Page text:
Two dead sperm whales that appeared on the Maine coast this spring provided opportunities for scientists and students to learn more about them, but they are grim reminders of the threats marine mammals constantly face. The 10-foot pygmy sperm whale that washed ashore on Dyer’s Island, Vinalhaven, had died after ingesting a plastic trash bag. The animal was pregnant, the subsequent necropsy revealed, doubling the loss but providing the North Haven students who dissected the carcass with an unusual learning opportunity. Eventually the skeletons of both mother and offspring will be re-articulated as a further teaching tool.

The 46-foot sperm whale that appeared off Boothbay and was towed to the Bar Harbor Airport in Trenton for dissection was an information-gathering opportunity for College of the Atlantic researchers and others who volunteered to help. It had apparently been injured in a ship strike, a common fate of whales that surface in high-traffic areas including the Gulf of Maine and the Bay of Fundy.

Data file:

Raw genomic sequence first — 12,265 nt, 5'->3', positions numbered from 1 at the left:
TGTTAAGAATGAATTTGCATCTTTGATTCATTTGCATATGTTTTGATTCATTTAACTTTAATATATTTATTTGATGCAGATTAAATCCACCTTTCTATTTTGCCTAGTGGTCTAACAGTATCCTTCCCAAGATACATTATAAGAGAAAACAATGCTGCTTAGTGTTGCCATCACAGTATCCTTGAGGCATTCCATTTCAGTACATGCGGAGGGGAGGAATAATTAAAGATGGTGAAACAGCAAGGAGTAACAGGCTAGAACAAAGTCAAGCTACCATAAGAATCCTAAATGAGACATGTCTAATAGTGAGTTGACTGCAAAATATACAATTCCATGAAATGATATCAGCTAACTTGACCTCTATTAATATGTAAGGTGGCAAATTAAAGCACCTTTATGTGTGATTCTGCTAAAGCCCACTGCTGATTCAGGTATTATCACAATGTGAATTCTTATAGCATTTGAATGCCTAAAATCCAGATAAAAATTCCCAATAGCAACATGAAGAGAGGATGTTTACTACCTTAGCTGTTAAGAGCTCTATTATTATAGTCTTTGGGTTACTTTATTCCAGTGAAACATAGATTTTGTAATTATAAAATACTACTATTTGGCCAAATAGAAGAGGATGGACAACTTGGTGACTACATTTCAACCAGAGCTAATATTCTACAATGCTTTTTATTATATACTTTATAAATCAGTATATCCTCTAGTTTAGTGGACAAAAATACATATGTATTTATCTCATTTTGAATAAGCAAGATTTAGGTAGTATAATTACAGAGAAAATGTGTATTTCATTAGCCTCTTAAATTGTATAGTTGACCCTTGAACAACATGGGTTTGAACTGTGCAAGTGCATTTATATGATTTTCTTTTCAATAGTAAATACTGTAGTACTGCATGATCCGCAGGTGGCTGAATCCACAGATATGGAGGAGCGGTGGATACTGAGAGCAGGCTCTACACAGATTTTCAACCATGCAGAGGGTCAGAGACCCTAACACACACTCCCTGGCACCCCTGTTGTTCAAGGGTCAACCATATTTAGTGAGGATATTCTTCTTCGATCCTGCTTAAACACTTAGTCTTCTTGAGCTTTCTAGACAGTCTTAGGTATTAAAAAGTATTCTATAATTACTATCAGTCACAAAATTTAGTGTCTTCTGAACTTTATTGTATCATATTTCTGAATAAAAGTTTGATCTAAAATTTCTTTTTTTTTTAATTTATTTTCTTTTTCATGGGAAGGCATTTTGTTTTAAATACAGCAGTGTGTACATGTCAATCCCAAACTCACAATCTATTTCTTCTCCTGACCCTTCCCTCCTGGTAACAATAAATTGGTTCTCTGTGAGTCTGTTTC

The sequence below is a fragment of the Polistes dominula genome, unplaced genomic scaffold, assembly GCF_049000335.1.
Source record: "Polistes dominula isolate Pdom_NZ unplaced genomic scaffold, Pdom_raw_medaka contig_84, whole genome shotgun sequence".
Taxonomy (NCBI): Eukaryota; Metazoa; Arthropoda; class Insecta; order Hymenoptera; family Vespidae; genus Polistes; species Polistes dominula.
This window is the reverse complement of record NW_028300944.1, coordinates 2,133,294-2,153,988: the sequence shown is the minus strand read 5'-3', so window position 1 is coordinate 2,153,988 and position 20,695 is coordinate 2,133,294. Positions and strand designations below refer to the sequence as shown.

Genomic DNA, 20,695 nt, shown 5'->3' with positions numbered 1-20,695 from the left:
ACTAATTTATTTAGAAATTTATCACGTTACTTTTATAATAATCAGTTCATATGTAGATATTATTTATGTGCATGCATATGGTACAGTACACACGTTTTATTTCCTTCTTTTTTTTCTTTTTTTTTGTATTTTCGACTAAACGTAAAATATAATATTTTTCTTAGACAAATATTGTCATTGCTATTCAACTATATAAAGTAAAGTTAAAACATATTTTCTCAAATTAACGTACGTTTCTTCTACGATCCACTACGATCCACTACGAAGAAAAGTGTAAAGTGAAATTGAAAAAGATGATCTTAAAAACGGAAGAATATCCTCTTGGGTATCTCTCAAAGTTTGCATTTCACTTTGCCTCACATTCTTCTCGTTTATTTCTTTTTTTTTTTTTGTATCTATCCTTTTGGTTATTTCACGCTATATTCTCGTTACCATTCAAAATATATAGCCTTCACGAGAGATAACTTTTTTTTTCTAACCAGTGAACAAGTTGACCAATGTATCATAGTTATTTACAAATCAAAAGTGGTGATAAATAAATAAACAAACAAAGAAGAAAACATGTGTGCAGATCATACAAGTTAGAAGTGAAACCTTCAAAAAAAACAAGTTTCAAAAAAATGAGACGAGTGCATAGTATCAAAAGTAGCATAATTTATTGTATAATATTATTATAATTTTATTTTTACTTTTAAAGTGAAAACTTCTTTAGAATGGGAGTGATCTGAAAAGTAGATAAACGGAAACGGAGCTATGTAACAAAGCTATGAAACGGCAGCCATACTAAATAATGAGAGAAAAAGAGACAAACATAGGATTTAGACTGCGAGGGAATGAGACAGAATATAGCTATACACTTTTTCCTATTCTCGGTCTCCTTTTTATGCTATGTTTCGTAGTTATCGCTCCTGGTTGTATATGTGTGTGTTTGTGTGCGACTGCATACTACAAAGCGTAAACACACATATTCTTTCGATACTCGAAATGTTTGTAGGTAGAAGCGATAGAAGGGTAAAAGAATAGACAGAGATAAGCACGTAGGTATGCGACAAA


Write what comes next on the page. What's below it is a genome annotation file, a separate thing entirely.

Numerous species of whales frequent this biologically rich region in summer, where researchers have identified, counted, tagged, tracked and occasionally dissected them for decades, learning a great deal about their numbers, their habits and the dangers that can shorten their lives. A dead whale is an awe-inspiring sight; a live one puts us in touch with something much greater than ourselves.